Crucifer may rhyme with Lucifer, but there’s nothing devilish about the huge family of vegetables that includes cabbage, broccoli and cauliflower. In fact, some research indicates cruciferous vegetables may have lifesaving properties.
“The vegetables have sulfur and [cancer researchers] think they may help with neutralizing carcinogenic compounds,” says Lisa Eberhart, R.D., dietitian for North Carolina State University in Raleigh, N.C. “Plus, they are high in nutrients and low in calories. A mass of greens will boil down and not be calorie dense. Kale is really trending. For a half a cup of kale it’s about 18 calories.”
Eberhart says that while the term cruciferous isn’t commonly used, the vegetables are plentiful on menus. “I’m the only one I know who even knows that word,” she says, “but in the South we use a lot of cabbage. We put slaw on almost all barbecue sandwiches. It’s just not barbecue if it doesn’t have slaw.”
Baked cauliflower and cheese is one of the most popular dishes at an “athletes’ table” that is designed for sports-minded students. “It’s one of the things that they request,” Eberhart says.
NC State’s vegetarians give high marks on comment cards for a broccoli tofu that highlights baked tofu and Asian flavors, such as sweet Thai chili sauce, soy sauce and sesame oil.
Brussels sprouts were a tough sell at the university, Eberhart notes, until the staff started roasting a frozen product this fall. Even then, students needed a little persuasion to try them.
“We had samples being given out by attractive coeds, and [then] people tried them,” Eberhart says, adding that student acceptability of the vegetable has increased. “The 18- to 22-year-old students are really experimental,” Eberhart adds. “So we want to expose them. My major job is getting students to expand their culinary choices.”
The non-meat option: At Providence Hospital in Washington, D.C., Beth Yesford, senior director of food and nutrition, tries to offer at least one non-meat dish every day, and many feature crucifers. For a creative take on stuffed cabbage, for example, the hospital’s kitchen staff combines cooked whole-wheat couscous, mint and feta cheese instead of the traditional meat filling. The feta, along with the couscous, binds the filling, so it remains cohesive when served. The rolls simmer in a housemade tomato sauce seasoned with cinnamon and red wine vinegar.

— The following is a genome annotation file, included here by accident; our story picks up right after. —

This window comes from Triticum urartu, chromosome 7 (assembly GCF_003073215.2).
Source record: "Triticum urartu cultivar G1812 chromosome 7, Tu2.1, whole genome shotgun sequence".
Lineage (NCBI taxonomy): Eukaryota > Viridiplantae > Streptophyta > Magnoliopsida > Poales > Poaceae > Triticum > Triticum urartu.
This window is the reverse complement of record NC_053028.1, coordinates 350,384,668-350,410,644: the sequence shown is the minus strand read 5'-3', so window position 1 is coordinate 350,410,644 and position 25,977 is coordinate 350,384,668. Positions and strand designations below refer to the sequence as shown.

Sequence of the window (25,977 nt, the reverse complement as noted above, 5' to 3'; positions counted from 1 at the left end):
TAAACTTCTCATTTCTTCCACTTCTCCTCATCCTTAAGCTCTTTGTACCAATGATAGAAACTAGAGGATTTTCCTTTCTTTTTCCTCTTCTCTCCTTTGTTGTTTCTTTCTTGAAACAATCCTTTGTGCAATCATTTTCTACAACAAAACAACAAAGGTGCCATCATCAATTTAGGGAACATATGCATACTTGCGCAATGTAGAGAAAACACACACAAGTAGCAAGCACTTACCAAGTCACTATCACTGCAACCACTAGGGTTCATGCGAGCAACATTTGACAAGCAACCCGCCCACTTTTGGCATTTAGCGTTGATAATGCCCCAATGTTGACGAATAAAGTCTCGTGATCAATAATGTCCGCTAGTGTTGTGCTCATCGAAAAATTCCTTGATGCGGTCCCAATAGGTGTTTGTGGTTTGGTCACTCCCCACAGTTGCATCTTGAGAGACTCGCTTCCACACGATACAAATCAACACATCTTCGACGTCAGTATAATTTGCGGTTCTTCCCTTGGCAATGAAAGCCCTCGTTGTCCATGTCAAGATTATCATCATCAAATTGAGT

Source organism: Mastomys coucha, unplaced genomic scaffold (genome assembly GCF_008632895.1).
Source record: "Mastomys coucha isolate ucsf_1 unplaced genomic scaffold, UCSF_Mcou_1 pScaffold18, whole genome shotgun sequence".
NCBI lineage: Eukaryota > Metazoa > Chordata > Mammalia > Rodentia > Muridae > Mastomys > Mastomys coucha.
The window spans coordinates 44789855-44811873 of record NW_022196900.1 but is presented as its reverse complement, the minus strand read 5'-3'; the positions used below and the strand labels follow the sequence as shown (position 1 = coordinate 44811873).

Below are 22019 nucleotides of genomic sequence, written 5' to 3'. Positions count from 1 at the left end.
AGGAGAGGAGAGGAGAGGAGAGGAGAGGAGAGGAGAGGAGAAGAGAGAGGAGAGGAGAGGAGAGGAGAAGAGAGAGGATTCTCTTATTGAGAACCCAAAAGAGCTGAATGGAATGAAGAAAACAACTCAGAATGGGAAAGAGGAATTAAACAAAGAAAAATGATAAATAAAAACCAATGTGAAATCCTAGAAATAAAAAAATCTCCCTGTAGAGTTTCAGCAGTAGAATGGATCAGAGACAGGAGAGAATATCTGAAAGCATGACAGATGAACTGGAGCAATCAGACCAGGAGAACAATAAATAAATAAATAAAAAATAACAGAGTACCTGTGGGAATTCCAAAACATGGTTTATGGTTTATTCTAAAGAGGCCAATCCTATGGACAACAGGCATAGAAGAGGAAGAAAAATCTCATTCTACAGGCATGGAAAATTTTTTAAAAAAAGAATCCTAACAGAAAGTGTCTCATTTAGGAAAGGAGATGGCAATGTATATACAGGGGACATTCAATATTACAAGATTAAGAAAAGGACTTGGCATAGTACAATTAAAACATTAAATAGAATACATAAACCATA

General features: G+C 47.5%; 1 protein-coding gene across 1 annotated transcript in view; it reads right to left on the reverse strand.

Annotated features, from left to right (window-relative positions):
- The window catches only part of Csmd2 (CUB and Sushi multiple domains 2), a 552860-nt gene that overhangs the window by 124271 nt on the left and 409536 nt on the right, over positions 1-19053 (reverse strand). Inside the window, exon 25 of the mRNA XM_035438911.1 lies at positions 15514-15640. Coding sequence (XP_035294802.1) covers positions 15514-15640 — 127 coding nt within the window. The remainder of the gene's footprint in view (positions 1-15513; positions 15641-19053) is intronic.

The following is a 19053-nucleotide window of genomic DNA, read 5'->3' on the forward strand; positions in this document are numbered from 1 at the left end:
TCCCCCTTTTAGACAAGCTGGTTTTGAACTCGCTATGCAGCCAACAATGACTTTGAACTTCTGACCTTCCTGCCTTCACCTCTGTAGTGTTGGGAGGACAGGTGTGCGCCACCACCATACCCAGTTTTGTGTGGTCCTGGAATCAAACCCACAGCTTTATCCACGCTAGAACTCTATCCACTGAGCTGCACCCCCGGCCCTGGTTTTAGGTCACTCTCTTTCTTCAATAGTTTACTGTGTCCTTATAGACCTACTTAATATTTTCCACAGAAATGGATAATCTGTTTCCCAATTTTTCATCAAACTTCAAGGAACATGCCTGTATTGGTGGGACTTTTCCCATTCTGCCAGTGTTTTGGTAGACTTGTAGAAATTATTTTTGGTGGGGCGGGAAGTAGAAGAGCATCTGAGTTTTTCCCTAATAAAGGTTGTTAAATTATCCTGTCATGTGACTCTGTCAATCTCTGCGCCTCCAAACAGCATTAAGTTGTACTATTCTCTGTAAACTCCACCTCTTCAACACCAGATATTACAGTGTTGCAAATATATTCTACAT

The dish is very popular and it also fits into Yesford’s successful 500-for-$5 promotion, which offers dishes that have 500 or less calories for $5 each.
Diners often don’t think of cruciferous vegetables as being exciting, but some operators are finding ways to spice up these healthful veggies. In Milpitas, Calif., at Cisco’s Paradise Café, Bon Appétit chef Alex Olson has had great success with caramelized cauliflower. Olson seasons small florets with hot pepper, parsley, shallots, garlic, butter and lemon, then serves it with delicate flavored proteins, such as chicken or mild fish. On a typical day the chef serves 60 to 70 orders of the cauliflower side.
“If you make those vegetables interesting, customers tear them up,” Olson says. But it can be technically challenging to cook so much at a large operation, he adds, so he pan-fries the florets in many nonstick pans all at once.
“I get a bunch of sauté pans going,” Olson says. “I just cover the stove and let it rip.” To finish the side, he simply adds a touch of butter to keep it light.
“I don’t do much fatty food anymore,” Olson adds, in order to keep the food healthful. And he offers Cisco employees dishes that help maintain energy levels rather than making them sluggish after a meal.
“We don’t want to put [the staff] to sleep when they have to go back to work” after eating at the cafeteria. “I try to put a lot of vegetables on the menu.”
Broccoli’s kid appeal: At Kimball Union Academy, a coed boarding and day school in Meriden, N.H., the culinary team “utilizes a lot of vegetables that are on the cruciferous list,” says Steven George, director of dining services for Flik Independent School Dining at the account. Of the large crucifer family, George’s most popular option is broccoli. The vegetable is primarily cooked by the students themselves in stir-fries at a do-it-yourself wok station.
When the young people pick out and add the broccoli themselves, they often use more, George says. He also features broccoli in a sweet-and-sour tofu salad with Himalayan red rice, Thai chili paste and ginger.
“We have a large Asian population, and they seem to like that salad a lot,” George adds. “For kids who are adventurous, it goes over pretty well.” The key part of getting the kids to increase consumption of healthful foods is to bury unpopular good-for-you ingredients, rather than make them the focus of a dish, he adds.